A class-action lawsuit has been filed in the Southern District of Florida because the defendant included an image in the form of a badge that says “Consumer Bill of Rights” but included no other information that “would justify” the use of the image, according to the complaint.
A copy of the complaint in the case of Wade v. Midland Credit Management can be accessed by clicking here.
The letter, a copy of which was attached as an exhibit to the complaint, includes the following statement: “We value your experience and understand that managing debt can be a difficult process! That is why we set our standards for how you are to be treated while working with us. Visit MidlandCredit.com to learn more about our Consumer Bill of Rights or call (877) 382-5930 to experience the difference for yourself.”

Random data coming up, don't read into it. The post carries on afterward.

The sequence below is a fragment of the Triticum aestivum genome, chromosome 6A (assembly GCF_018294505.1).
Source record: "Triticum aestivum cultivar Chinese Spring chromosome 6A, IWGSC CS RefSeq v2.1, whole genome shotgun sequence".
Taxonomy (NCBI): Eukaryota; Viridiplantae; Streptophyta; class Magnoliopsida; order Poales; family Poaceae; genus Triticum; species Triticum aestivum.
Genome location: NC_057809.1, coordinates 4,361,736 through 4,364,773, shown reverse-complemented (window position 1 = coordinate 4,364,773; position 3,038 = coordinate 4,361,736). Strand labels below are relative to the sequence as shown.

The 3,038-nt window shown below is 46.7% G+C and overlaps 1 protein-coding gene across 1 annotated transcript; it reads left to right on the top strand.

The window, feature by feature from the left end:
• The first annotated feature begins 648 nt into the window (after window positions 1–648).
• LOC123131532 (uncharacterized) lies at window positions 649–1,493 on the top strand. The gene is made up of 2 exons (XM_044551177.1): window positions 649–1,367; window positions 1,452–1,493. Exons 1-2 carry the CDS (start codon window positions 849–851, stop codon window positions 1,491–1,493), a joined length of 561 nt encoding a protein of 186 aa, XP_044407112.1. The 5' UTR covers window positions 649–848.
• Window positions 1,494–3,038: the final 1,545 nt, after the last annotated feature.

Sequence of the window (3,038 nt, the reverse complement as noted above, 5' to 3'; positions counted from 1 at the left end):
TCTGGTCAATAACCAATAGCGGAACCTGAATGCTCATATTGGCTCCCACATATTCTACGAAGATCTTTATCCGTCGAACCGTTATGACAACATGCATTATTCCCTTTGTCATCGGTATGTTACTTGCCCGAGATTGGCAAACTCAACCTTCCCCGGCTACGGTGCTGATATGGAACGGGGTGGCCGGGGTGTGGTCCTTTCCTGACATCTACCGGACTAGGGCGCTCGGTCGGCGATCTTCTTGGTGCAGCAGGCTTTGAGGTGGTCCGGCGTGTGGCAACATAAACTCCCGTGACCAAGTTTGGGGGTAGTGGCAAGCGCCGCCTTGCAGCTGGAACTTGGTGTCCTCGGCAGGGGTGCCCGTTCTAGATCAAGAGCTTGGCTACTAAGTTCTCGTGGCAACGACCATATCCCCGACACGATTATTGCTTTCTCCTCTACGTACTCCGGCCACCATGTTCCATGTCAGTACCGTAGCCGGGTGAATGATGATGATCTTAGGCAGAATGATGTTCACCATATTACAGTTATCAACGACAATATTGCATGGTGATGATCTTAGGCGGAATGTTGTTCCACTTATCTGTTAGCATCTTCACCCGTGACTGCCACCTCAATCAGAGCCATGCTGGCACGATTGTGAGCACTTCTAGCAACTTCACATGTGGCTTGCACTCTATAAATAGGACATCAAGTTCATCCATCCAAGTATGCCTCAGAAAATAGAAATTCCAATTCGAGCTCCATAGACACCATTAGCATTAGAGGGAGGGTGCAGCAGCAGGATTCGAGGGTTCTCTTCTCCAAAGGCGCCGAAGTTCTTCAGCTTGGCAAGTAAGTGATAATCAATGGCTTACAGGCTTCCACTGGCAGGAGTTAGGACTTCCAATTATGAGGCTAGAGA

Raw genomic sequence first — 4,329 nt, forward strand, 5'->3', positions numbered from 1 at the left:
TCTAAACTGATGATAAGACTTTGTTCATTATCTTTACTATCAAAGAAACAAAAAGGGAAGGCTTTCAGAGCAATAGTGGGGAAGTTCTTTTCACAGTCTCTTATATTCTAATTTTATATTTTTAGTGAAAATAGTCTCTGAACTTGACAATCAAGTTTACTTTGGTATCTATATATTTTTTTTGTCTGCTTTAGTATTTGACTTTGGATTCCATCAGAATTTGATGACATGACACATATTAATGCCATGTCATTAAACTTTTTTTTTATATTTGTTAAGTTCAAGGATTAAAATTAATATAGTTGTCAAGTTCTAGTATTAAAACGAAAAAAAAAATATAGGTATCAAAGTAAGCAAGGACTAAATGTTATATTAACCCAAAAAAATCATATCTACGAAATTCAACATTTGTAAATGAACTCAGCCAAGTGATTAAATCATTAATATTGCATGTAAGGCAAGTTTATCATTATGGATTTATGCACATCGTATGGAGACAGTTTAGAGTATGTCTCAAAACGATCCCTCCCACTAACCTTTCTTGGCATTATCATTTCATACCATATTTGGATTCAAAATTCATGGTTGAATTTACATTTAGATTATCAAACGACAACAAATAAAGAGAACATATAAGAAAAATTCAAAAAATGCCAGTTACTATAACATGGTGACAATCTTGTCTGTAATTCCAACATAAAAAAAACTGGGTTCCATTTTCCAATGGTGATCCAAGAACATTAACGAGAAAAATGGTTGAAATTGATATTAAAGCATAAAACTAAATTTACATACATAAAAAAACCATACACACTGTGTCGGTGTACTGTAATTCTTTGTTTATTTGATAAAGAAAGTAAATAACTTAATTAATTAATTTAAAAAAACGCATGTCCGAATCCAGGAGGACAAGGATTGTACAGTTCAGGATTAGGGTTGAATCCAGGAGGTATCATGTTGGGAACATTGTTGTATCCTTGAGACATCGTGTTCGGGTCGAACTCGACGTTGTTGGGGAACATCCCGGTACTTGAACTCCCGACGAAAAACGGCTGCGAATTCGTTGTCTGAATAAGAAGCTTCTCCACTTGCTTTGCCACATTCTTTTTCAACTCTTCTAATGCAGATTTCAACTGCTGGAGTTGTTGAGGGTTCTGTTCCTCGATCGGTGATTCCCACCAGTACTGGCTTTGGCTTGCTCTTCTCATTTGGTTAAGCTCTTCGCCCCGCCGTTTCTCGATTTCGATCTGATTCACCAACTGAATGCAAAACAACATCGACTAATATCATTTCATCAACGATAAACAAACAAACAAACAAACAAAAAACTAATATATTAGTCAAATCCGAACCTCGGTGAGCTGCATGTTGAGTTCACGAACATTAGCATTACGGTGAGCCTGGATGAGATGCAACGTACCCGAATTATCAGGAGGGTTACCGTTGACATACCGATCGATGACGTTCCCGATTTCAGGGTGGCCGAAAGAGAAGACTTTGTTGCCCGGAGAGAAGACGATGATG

Going to MidlandCredit.com, an individual would see the following section near the bottom of the page:
The image that is the source of the issue in the complaint is the same image used on Midland’s website.
Nonetheless, because there is nothing else in the letter that directly refers back to the Consumer Bill of Rights, the plaintiff filed suit, alleging the letter violated Sections 1692e(2)(a), 1692e(9), 1692e(10), and 1692f of the Fair Debt Collection Practices Act, by implying that consumers were in receipt of a bill of rights, by making false representations about the content of the letter, and by making least sophisticated consumers believe that there is content that provides disclosures related to their legal rights when no such disclosures exist.
The plaintiff is seeking to include any individual who received a similar letter from the defendant as part of the class.